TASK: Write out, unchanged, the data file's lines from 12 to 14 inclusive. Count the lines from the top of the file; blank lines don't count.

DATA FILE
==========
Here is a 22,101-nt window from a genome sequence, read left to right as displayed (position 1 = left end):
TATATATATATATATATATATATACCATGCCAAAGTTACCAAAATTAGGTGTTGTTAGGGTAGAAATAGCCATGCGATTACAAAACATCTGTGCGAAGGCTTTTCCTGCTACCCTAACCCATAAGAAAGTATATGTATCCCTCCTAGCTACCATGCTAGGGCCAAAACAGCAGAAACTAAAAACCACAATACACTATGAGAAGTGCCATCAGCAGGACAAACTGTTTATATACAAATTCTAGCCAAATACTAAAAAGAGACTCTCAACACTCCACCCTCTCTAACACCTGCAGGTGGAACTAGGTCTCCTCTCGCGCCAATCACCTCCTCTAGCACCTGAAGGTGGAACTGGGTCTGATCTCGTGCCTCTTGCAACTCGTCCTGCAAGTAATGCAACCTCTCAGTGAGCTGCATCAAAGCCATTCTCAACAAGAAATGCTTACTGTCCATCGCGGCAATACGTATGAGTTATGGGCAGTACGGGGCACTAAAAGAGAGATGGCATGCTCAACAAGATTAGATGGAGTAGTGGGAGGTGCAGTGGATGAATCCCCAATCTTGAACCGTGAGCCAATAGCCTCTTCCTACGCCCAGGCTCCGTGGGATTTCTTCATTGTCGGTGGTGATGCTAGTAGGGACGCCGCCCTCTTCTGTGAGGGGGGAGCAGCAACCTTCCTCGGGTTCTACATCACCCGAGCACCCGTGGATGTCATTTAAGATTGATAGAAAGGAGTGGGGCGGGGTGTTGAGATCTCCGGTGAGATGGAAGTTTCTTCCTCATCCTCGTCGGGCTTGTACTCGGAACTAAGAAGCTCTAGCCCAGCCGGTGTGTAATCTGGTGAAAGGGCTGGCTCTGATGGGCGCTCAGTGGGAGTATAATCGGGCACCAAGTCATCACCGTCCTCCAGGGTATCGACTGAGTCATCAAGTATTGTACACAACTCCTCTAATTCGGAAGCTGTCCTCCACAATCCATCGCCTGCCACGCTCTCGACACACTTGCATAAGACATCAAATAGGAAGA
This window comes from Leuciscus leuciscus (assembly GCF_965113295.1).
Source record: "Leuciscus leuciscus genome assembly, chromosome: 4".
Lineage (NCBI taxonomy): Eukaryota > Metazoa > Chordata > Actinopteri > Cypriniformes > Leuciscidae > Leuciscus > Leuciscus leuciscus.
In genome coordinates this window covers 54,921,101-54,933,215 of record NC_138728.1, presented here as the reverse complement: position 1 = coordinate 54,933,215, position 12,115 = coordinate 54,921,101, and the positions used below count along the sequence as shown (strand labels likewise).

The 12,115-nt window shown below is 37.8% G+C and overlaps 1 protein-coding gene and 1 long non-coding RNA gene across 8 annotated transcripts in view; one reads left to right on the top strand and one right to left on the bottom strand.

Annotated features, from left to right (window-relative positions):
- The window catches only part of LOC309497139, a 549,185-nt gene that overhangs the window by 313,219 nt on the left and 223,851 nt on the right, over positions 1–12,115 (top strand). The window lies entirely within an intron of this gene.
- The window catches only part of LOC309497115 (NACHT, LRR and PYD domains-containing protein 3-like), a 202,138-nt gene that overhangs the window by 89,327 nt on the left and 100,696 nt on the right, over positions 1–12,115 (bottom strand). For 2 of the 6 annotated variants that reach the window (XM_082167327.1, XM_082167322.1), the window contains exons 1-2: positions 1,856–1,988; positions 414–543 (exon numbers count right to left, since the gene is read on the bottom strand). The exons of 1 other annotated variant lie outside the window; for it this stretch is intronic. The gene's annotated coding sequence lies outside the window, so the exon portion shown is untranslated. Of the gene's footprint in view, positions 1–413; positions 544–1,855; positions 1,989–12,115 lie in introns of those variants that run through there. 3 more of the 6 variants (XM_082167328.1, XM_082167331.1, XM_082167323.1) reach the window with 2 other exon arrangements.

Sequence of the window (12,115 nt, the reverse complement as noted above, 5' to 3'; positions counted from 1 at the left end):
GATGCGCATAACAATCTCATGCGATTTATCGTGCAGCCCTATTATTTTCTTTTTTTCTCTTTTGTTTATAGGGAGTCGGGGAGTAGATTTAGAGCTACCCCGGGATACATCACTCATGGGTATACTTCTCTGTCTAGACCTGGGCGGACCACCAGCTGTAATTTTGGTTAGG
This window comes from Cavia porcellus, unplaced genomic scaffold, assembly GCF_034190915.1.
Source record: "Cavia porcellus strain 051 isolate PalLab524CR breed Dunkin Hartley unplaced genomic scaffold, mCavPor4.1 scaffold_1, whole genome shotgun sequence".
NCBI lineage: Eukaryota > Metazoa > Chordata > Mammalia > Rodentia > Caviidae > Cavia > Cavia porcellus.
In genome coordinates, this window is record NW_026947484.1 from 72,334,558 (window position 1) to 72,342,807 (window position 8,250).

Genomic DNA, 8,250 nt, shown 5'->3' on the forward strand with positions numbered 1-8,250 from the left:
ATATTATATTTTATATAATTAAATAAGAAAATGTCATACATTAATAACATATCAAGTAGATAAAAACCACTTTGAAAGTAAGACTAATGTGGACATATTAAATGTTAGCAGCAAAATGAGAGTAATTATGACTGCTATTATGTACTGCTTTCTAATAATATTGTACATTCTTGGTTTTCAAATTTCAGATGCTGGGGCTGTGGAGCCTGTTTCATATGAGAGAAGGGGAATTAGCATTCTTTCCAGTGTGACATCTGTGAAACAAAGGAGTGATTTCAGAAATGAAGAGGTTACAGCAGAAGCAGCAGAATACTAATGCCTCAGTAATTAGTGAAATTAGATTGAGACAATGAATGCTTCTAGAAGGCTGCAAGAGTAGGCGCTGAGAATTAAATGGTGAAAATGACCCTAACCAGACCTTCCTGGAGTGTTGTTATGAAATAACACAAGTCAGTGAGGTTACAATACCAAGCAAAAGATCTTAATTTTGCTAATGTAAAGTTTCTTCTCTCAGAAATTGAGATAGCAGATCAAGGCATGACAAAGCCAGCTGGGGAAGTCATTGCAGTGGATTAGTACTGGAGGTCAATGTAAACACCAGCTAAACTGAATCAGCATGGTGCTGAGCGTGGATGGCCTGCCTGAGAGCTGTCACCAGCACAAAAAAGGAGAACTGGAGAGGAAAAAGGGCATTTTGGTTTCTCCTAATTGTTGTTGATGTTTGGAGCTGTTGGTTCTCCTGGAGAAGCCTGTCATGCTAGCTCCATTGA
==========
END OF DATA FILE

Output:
GATGCGCATAACAATCTCATGCGATTTATCGTGCAGCCCTATTATTTTCTTTTTTTCTCTTTTGTTTATAGGGAGTCGGGGAGTAGATTTAGAGCTACCCCGGGATACATCACTCATGGGTATACTTCTCTGTCTAGACCTGGGCGGACCACCAGCTGTAATTTTGGTTAGG
This window comes from Cavia porcellus, unplaced genomic scaffold, assembly GCF_034190915.1.
Source record: "Cavia porcellus strain 051 isolate PalLab524CR breed Dunkin Hartley unplaced genomic scaffold, mCavPor4.1 scaffold_1, whole genome shotgun sequence".